- Synesthesia comes from the Greek words syn and aesthesis, literally meaning together-perception. As commonly defined, people with synesthesia have mixed senses where one sense unconsciously triggers another. Some people can taste colors and feel words. However, the most important thing to remember is that everyone with synesthesia experiences it differently. No two people with synesthesia experience the same thing, even if they have the same form of synesthesia.
- The most common form of synesthesia is associating letters and/or numbers with colors. For people without this, letters and numbers in black ink are just plain black. But for people with synesthesia, black letters and numbers are full of color. Patt Duffy explains learning to write: “I realized that to make an R all I had to do was first write a P and then draw a line down from its loop. And I was so surprised that I could turn a yellow letter into an orange letter just by adding a line." But other people with synesthesia will disagree with Patt’s colors because the associated colors are different for every person. When Valdimir Nabokov, a famous Russian novelist, was a toddler, the colored letters on his wooden blocks irritated him because they were the wrong colors. For him, “there is steely x, thundercloud z, and huckleberry k. . . . And today I have at last perfectly matched v with “Rose Quartz’ in Maerz and Puls’ Dictionary of Color.” Researchers often have people with synesthesia choose from hundreds of paint tiles to make a list of how they see the alphabet, but letters can change and be shaded differently depending on what letters surround them.
- While certain drugs can trigger an experience like synesthesia, synesthesia is not caused by drugs. Brain imaging has shown that synesthesia is involuntary and cannot be reproduced by a person without synesthesia. Synesthesia also stays mainly consistent over time, and is thus hard to fake. Even though synesthesia is a real phenomenon, many people stay quiet as to not be perceived as weird or on drugs. In my experience, most of the people I have met with synesthesia (fairly mild forms) do not realize that it is unusual or do not realize that there is a name for what they have.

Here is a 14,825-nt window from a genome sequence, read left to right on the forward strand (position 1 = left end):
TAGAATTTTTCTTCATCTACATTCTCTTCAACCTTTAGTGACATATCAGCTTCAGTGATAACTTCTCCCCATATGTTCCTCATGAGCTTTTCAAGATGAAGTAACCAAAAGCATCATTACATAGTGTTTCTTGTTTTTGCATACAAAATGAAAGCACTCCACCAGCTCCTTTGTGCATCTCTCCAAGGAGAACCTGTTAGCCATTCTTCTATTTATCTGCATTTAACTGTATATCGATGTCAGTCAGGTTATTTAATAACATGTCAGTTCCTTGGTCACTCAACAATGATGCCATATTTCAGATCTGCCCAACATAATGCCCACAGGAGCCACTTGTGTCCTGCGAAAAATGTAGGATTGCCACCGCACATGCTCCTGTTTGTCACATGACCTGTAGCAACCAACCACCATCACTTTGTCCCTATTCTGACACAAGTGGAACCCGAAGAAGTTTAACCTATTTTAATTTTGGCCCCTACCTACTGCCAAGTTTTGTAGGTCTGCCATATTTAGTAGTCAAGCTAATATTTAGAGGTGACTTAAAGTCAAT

- Another form of synesthesia is linking color and music. This led to disagreements between Liszt and Rachmaninov over what was the correct color for the key they were composing in. Liszt would say to the orchestra, “O please, gentlemen, a little bluer, if you please!” Duke Ellington, who is also recognized as having synesthesia, had his own thoughts on the subject: “If Harry Carney is playing, D is dark blue burlap. If Johnny Hodges is playing, G becomes light blue satin."
- Synesthesia can also involve taste, such as James Wannerton and his dislike for the earwax tasting name “Derek.” One man with synesthesia tastes broccoli every time he hears his girlfriend's name. He doesn’t like broccoli. Richard “tastes like a chocolate bar-warm and melting on my tongue.” Spelling can also effect a word’s taste. For one woman, “‘Lori’ tastes like a pencil eraser, but ‘Laurie’ tastes lemony.”
- For Michael, the senses are mixed a bit differently. He feels shapes on his face and hands in response to flavors and does not like to serve chicken that tastes round instead of pointy. Carol feels guitar music on her ankles, violins on her face and trumpets on the back of her neck. And MW can feel the word mint on his hand as a “cool glass column.”
- Scientists do not know what causes synesthesia. Some theories are that synesthesia is a result of brain "cross talk," a genetic neural connection overabundance or "a reduced amount of inhibition along feedback pathways.” The most fascinating theory is that every one is born with synesthesia, but the brain grows out of it.
- Synesthesia has its own share of mysteries. Synesthesia tends to run in families, but in some pairs of identical twins, only one has synesthesia. A small amount of people have lost their synesthesia at puberty. Roman numerals have no color to people with number-color synesthesia. There was also a colorblind man with synesthesia who could only see color when he looked at numbers.
- Some of my favorite random synesthesia anecdotes: Getting nauseous from the sound of wind chimes. Not being able to eat ice-cream because the vendor’s words sounded like black cinders. Seeing 7 as a man with a mustache. Hearing “oh”’s and “ah”’s from a painting. Every word having a different physical movement, easily demonstrated by a body-pose. Tasting blueberries when seeing a skyline. Feeling acupuncture as layers of colors. Seeing December as a red area to one's left. Feeling a song as a square.
Oh. And thank you to I Beati for this award. I will pass it on as soon as I am done hoarding it.